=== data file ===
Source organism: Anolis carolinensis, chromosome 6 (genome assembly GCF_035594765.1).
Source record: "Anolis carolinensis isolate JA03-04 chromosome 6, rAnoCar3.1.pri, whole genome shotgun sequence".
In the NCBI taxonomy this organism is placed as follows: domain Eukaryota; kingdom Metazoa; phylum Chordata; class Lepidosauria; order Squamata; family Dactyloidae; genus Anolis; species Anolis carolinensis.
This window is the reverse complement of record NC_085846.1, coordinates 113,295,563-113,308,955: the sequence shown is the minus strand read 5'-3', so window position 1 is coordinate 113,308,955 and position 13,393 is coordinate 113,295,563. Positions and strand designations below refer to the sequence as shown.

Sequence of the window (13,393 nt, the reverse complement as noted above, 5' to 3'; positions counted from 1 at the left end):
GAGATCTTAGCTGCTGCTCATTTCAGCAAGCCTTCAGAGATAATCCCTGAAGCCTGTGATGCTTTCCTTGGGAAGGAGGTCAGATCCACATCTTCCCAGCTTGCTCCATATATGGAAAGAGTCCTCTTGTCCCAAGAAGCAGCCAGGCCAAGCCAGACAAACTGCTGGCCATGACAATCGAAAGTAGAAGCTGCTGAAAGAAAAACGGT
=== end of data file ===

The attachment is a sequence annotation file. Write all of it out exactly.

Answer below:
Source organism: Anolis carolinensis, chromosome 6 (genome assembly GCF_035594765.1).
Source record: "Anolis carolinensis isolate JA03-04 chromosome 6, rAnoCar3.1.pri, whole genome shotgun sequence".
In the NCBI taxonomy this organism is placed as follows: domain Eukaryota; kingdom Metazoa; phylum Chordata; class Lepidosauria; order Squamata; family Dactyloidae; genus Anolis; species Anolis carolinensis.
This window is the reverse complement of record NC_085846.1, coordinates 113,295,563-113,308,955: the sequence shown is the minus strand read 5'-3', so window position 1 is coordinate 113,308,955 and position 13,393 is coordinate 113,295,563. Positions and strand designations below refer to the sequence as shown.

Sequence of the window (13,393 nt, the reverse complement as noted above, 5' to 3'; positions counted from 1 at the left end):
GAGATCTTAGCTGCTGCTCATTTCAGCAAGCCTTCAGAGATAATCCCTGAAGCCTGTGATGCTTTCCTTGGGAAGGAGGTCAGATCCACATCTTCCCAGCTTGCTCCATATATGGAAAGAGTCCTCTTGTCCCAAGAAGCAGCCAGGCCAAGCCAGACAAACTGCTGGCCATGACAATCGAAAGTAGAAGCTGCTGAAAGAAAAACGGT